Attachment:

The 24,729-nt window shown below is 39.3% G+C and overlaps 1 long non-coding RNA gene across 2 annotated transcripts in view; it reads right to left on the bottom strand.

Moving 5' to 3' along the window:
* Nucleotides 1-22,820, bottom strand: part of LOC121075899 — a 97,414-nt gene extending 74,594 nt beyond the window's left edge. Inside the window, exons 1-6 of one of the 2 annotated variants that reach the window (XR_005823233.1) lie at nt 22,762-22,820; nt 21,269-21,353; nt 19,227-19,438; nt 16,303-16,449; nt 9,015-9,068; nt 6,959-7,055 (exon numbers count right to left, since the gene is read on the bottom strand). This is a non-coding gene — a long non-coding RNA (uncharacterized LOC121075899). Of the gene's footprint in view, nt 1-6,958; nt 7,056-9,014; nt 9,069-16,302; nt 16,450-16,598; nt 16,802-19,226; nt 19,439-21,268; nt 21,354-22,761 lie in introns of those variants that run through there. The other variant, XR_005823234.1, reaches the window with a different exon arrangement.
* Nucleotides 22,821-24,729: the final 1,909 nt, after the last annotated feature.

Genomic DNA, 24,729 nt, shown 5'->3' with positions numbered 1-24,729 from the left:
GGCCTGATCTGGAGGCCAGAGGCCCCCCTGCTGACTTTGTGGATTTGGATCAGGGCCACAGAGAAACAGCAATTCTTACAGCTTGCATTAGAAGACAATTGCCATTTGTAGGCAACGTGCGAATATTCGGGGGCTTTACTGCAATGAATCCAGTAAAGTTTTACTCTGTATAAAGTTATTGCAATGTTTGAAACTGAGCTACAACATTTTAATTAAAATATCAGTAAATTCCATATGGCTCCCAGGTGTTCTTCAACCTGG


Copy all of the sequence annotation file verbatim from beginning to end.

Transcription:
The 24,729-nt window shown below is 39.3% G+C and overlaps 1 long non-coding RNA gene across 2 annotated transcripts in view; it reads right to left on the bottom strand.

Moving 5' to 3' along the window:
* Nucleotides 1-22,820, bottom strand: part of LOC121075899 — a 97,414-nt gene extending 74,594 nt beyond the window's left edge. Inside the window, exons 1-6 of one of the 2 annotated variants that reach the window (XR_005823233.1) lie at nt 22,762-22,820; nt 21,269-21,353; nt 19,227-19,438; nt 16,303-16,449; nt 9,015-9,068; nt 6,959-7,055 (exon numbers count right to left, since the gene is read on the bottom strand). This is a non-coding gene — a long non-coding RNA (uncharacterized LOC121075899). Of the gene's footprint in view, nt 1-6,958; nt 7,056-9,014; nt 9,069-16,302; nt 16,450-16,598; nt 16,802-19,226; nt 19,439-21,268; nt 21,354-22,761 lie in introns of those variants that run through there. The other variant, XR_005823234.1, reaches the window with a different exon arrangement.
* Nucleotides 22,821-24,729: the final 1,909 nt, after the last annotated feature.

Genomic DNA, 24,729 nt, shown 5'->3' with positions numbered 1-24,729 from the left:
GGCCTGATCTGGAGGCCAGAGGCCCCCCTGCTGACTTTGTGGATTTGGATCAGGGCCACAGAGAAACAGCAATTCTTACAGCTTGCATTAGAAGACAATTGCCATTTGTAGGCAACGTGCGAATATTCGGGGGCTTTACTGCAATGAATCCAGTAAAGTTTTACTCTGTATAAAGTTATTGCAATGTTTGAAACTGAGCTACAACATTTTAATTAAAATATCAGTAAATTCCATATGGCTCCCAGGTGTTCTTCAACCTGG